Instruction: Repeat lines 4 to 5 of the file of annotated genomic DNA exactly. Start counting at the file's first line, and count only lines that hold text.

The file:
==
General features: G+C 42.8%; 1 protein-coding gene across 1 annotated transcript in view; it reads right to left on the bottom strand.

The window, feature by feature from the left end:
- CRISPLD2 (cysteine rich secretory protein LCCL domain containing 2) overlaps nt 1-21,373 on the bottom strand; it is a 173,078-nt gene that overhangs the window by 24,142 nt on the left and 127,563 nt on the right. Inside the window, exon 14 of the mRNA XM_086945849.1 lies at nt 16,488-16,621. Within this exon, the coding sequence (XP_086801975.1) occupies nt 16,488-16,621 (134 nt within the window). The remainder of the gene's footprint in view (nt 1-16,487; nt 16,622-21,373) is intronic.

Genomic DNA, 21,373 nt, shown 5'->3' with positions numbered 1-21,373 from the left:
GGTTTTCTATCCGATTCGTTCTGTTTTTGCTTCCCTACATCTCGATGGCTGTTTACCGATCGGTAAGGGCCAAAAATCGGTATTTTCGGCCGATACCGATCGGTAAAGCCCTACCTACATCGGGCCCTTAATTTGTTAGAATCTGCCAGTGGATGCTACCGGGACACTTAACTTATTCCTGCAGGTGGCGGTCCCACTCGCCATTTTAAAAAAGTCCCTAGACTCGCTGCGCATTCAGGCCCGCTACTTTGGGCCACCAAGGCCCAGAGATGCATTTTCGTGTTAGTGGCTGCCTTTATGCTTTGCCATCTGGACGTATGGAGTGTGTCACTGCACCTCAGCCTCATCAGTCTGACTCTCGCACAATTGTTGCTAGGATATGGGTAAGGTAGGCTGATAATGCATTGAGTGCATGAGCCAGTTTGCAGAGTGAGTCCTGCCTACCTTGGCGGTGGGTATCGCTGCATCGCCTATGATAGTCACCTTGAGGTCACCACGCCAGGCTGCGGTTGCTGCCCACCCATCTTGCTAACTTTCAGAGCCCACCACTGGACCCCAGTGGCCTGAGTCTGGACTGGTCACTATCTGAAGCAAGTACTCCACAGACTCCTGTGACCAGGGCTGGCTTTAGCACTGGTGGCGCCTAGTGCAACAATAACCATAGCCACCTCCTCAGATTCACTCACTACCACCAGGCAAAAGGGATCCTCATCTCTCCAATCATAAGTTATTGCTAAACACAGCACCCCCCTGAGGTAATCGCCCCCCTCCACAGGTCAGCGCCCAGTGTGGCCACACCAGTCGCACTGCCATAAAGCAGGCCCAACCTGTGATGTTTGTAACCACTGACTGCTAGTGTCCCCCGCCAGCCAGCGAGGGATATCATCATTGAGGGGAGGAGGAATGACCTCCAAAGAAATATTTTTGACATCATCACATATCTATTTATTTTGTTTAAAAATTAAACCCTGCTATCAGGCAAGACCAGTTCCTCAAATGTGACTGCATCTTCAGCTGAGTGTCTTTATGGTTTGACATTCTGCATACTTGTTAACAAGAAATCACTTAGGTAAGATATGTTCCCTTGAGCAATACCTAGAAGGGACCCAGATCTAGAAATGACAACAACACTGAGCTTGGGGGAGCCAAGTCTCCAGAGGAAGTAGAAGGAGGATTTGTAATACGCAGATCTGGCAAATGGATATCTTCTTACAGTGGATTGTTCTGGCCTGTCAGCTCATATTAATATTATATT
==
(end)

Genomic DNA, 21,373 nt, shown 5'->3' with positions numbered 1-21,373 from the left:
GGTTTTCTATCCGATTCGTTCTGTTTTTGCTTCCCTACATCTCGATGGCTGTTTACCGATCGGTAAGGGCCAAAAATCGGTATTTTCGGCCGATACCGATCGGTAAAGCCCTACCTACATCGGGCCCTTAATTTGTTAGAATCTGCCAGTGGATGCTACCGGGACACTTAACTTATTCCTGCAGGTGGCGGTCCCACTCGCCATTTTAAAAAAGTCCCTAGACTCGCTGCGCATTCAGGCCCGCTACTTTGGGCCACCAAGGCCCAGAGATGCATTTTCGTGTTAGTGGCTGCCTTTATGCTTTGCCATCTGGACGTATGGAGTGTGTCACTGCACCTCAGCCTCATCAGTCTGACTCTCGCACAATTGTTGCTAGGATATGGGTAAGGTAGGCTGATAATGCATTGAGTGCATGAGCCAGTTTGCAGAGTGAGTCCTGCCTACCTTGGCGGTGGGTATCGCTGCATCGCCTATGATAGTCACCTTGAGGTCACCACGCCAGGCTGCGGTTGCTGCCCACCCATCTTGCTAACTTTCAGAGCCCACCACTGGACCCCAGTGGCCTGAGTCTGGACTGGTCACTATCTGAAGCAAGTACTCCACAGACTCCTGTGACCAGGGCTGGCTTTAGCACTGGTGGCGCCTAGTGCAACAATAACCATAGCCACCTCCTCAGATTCACTCACTACCACCAGGCAAAAGGGATCCTCATCTCTCCAATCATAAGTTATTGCTAAACACAGCACCCCCCTGAGGTAATCGCCCCCCTCCACAGGTCAGCGCCCAGTGTGGCCACACCAGTCGCACTGCCATAAAGCAGGCCCAACCTGTGATGTTTGTAACCACTGACTGCTAGTGTCCCCCGCCAGCCAGCGAGGGATATCATCATTGAGGGGAGGAGGAATGACCTCCAAAGAAATATTTTTGACATCATCACATATCTATTTATTTTGTTTAAAAATTAAACCCTGCTATCAGGCAAGACCAGTTCCTCAAATGTGACTGCATCTTCAGCTGAGTGTCTTTATGGTTTGACATTCTGCATACTTGTTAACAAGAAATCACTTAGGTAAGATATGTTCCCTTGAGCAATACCTAGAAGGGACCCAGATCTAGAAATGACAACAACACTGAGCTTGGGGGAGCCAAGTCTCCAGAGGAAGTAGAAGGAGGATTTGTAATACGCAGATCTGGCAAATGGATATCTTCTTACAGTGGATTGTTCTGGCCTGTCAGCTCATATTAATATTATATT